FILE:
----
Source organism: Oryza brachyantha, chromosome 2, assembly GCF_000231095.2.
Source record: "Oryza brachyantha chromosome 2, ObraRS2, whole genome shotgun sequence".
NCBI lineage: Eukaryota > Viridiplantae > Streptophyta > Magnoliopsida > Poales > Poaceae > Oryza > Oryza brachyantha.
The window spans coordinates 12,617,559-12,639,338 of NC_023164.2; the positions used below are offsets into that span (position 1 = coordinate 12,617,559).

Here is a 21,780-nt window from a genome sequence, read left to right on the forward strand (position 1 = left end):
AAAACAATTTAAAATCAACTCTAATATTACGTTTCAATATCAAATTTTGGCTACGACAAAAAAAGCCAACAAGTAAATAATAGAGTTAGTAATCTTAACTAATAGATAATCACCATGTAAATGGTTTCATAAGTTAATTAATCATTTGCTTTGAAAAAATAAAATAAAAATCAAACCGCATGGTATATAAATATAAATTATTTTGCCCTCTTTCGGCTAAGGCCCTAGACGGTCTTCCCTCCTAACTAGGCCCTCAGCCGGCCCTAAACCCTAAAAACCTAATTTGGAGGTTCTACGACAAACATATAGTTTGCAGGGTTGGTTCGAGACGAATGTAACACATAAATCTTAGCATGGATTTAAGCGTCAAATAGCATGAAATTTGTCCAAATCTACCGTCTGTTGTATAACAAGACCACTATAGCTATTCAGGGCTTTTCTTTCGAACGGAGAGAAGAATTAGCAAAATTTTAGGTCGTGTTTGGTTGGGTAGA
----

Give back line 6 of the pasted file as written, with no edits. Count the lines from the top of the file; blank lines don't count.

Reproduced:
AAAACAATTTAAAATCAACTCTAATATTACGTTTCAATATCAAATTTTGGCTACGACAAAAAAAGCCAACAAGTAAATAATAGAGTTAGTAATCTTAACTAATAGATAATCACCATGTAAATGGTTTCATAAGTTAATTAATCATTTGCTTTGAAAAAATAAAATAAAAATCAAACCGCATGGTATATAAATATAAATTATTTTGCCCTCTTTCGGCTAAGGCCCTAGACGGTCTTCCCTCCTAACTAGGCCCTCAGCCGGCCCTAAACCCTAAAAACCTAATTTGGAGGTTCTACGACAAACATATAGTTTGCAGGGTTGGTTCGAGACGAATGTAACACATAAATCTTAGCATGGATTTAAGCGTCAAATAGCATGAAATTTGTCCAAATCTACCGTCTGTTGTATAACAAGACCACTATAGCTATTCAGGGCTTTTCTTTCGAACGGAGAGAAGAATTAGCAAAATTTTAGGTCGTGTTTGGTTGGGTAGA